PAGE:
Simran Singh, Director of the Office of International Students & Scholars
“Each year, we have about a thousand new students and scholars who travel to UCSB from around the world, both women and men, some from countries where the roles of women are much more narrowly defined. At UCSB, while we have work to do towards reaching gender parity, women are an active, influential presence in the leadership on this campus. We have women in positions of power, women innovators, women of remarkable and world-changing accomplishments. I’m proud of what UCSB models for the rest of the world.”
Kim DeBacco, Academic Program Director, UCSB Extension; Member, UCSB Chancellor’s Advisory Committee on the Status of Women
“On this International Women’s Day I want to express gratitude to my strong mother. In saying so, I want to thank all the strong women before me who had to fight to gain recognition of their abilities, their intelligence, and their power and physical strength too. As a young child growing up on a dairy farm in northwest Tasmania, Australia, I didn't realize, at least not until well into my teenage years, that there were things I couldn't or wasn't supposed to do physically because I was a girl. You see, when I was a child, I saw my mother, Jill, driving tractors and trucks on the farm, shearing sheep*, and milking cows. She mixed concrete and wheeled wheelbarrow loads of bricks for my dad when he built a large cowshed on the farm — she was his 'brickies laborer'! She and dad operated the cowshed and milked herds of up to 80 cows in it twice a day. She would dig and bend for hours in our quarter-acre vegetable and fruit garden, and jog along Ulverstone Beach in her bikini every Sunday in summer after a swim or two. My mum was physically strong and proud of it. Her five children (four daughters and one son) learned to be proud of their physical strength too. At 79, Jill still goes to the gym in Brisbane every day and is incredibly healthy, fit, and beautiful. An inspiration for all women — and men!"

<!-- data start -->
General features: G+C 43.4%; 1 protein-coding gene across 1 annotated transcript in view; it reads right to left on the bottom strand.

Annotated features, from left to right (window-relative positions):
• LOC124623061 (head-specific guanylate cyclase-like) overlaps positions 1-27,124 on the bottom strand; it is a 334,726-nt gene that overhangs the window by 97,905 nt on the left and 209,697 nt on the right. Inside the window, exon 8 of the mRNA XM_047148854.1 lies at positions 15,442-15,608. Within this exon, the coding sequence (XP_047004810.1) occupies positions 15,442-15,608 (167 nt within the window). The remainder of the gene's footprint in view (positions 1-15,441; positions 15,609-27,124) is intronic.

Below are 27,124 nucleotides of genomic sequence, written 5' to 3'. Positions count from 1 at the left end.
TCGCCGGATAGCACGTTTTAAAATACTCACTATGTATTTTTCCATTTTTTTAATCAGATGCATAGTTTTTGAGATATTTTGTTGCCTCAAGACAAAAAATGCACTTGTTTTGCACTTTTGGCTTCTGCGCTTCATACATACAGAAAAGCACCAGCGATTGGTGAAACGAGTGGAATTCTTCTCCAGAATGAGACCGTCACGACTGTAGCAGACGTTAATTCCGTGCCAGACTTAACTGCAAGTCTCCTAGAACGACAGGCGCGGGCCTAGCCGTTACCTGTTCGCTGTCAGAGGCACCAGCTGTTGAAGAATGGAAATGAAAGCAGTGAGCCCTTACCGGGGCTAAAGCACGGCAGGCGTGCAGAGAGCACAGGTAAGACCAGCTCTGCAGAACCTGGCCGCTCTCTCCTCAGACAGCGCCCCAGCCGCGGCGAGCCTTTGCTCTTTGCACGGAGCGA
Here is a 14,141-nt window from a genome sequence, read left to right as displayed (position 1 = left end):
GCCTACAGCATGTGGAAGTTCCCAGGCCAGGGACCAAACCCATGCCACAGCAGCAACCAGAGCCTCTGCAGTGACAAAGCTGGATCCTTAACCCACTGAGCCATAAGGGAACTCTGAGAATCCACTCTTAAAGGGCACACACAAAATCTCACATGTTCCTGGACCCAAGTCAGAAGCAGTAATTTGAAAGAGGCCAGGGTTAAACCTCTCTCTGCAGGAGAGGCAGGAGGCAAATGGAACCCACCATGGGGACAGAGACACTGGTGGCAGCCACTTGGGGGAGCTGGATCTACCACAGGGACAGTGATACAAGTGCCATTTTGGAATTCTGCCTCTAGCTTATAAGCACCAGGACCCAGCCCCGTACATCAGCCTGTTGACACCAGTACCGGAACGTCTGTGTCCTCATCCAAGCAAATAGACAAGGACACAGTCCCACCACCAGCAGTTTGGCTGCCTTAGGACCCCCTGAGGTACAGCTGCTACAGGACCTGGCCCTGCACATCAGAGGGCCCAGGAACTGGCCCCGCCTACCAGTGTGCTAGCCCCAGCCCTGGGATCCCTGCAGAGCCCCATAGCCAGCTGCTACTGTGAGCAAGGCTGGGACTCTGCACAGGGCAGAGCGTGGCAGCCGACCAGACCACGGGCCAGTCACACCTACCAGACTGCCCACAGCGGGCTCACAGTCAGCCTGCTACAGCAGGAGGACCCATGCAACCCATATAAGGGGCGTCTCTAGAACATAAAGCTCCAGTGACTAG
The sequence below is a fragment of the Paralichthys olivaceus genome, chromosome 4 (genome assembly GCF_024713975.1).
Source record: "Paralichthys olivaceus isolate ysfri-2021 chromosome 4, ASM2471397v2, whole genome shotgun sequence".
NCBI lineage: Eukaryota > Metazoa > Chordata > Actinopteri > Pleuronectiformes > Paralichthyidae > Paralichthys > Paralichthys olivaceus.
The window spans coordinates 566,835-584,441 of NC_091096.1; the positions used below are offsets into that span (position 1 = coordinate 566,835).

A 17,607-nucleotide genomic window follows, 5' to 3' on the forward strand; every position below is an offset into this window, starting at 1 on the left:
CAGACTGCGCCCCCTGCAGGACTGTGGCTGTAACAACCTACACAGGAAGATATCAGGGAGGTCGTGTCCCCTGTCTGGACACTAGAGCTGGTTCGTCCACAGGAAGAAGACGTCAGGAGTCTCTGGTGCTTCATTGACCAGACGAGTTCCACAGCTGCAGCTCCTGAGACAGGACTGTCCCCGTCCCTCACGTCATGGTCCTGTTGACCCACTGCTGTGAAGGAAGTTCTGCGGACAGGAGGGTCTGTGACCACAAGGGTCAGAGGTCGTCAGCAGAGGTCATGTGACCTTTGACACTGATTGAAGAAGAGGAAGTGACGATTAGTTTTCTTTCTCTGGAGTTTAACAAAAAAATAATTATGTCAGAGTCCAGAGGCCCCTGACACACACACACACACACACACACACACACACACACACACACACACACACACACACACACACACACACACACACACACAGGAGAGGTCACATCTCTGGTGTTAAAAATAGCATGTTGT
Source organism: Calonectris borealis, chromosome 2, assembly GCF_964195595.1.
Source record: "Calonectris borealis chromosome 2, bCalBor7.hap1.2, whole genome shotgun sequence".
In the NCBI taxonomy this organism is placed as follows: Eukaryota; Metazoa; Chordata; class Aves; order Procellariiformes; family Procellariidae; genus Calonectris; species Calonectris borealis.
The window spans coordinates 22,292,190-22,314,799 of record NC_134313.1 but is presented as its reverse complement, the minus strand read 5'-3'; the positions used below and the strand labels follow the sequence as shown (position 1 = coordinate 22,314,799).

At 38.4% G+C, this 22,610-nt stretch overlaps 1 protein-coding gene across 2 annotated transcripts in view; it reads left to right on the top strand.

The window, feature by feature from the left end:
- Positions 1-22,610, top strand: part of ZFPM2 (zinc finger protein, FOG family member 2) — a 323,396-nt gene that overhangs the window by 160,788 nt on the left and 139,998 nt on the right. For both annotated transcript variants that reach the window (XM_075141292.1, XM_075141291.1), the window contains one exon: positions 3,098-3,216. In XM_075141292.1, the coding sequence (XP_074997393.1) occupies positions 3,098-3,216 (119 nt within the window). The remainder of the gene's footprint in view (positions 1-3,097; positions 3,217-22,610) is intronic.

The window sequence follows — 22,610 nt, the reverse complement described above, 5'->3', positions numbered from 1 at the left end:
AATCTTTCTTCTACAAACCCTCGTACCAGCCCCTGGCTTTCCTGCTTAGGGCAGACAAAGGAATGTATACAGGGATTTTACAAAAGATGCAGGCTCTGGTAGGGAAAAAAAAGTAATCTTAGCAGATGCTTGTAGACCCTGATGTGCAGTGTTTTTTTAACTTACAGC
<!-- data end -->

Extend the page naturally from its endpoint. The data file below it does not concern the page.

* Mum won the shearing competition at the Ulverstone Agricultural Show at the age of 16, beating all the seasoned male shearers.